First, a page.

He told AFP: “We are not discussing cancellation. Holding the Games is our unwavering policy and, at this point in time, we’re not discussing anything other than that.”
Tokyo is currently under a state of emergency due to a spike in Covid-19 cases, with its borders currently shut to all foreign visitors. In addition, the country’s vaccination programme is not expected to get under way until the end of next month.
Of the potential for the Olympics to go ahead without any fans in the stands, Muto said: “I don’t know how possible that is but basically having no fans is not desirable. What conclusions are reached in spring is something we’ll find out later. I can’t make any predictions. But if we don’t plan this thoroughly, we can’t hold a safe and secure Olympics.”
A recent poll revealed that 80 per cent of the public no longer wanted Japan to be Olympic hosts in 2021.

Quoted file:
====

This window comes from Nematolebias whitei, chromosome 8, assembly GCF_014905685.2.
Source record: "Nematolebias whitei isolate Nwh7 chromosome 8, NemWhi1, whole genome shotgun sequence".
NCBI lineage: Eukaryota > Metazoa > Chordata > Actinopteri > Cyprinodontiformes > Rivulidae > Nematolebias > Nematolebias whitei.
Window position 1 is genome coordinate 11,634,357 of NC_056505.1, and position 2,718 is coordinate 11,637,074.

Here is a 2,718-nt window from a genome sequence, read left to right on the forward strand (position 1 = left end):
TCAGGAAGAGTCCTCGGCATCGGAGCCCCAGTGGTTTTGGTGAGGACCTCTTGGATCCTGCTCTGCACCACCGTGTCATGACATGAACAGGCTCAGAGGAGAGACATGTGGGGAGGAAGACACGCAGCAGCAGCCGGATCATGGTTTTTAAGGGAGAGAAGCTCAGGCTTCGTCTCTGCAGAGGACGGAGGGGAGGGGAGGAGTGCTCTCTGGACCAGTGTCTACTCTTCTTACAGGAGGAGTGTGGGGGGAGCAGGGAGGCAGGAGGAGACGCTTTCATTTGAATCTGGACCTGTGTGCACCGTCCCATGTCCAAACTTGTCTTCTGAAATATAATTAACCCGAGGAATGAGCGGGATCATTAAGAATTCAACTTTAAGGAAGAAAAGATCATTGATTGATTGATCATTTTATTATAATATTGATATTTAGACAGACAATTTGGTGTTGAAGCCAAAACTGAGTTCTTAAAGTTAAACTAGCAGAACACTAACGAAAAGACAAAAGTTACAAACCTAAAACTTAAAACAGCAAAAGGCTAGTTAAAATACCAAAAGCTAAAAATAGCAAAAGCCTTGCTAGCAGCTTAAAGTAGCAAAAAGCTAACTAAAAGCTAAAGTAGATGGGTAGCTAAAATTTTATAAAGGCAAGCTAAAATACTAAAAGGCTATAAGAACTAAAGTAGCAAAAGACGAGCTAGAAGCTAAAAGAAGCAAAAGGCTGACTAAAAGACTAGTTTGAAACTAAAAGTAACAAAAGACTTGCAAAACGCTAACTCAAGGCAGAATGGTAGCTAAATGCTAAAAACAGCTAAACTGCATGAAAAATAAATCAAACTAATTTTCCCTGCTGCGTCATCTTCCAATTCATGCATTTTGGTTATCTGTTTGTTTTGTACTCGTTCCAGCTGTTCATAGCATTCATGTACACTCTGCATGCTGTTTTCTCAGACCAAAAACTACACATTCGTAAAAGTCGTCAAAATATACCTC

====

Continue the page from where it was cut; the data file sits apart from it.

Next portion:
And Muto added: “The situation with coronavirus in Japan and around the world is very severe, so of course people are feeling anxious.
“It is precisely because we’re in this situation that we need to remember the value of the Olympics – that humankind can coexist peacefully through sport. If we can hold a big event like the Tokyo Olympics alongside the coronavirus, the Tokyo model will become one of our legacies.”
Meanwhile, the British Olympic Association said on Wednesday it was also confident the Games would go ahead as planned.
Chair Hugh Robertson told the BBC: “I’m very optimistic and any talk of cancellation or postponement is not what we’re hearing. We’ve spoken in the last week to the IOC and Tokyo Organising Committee. Everybody is working on the basis that these Games will go ahead and there’s no talk of cancellation or postponement.”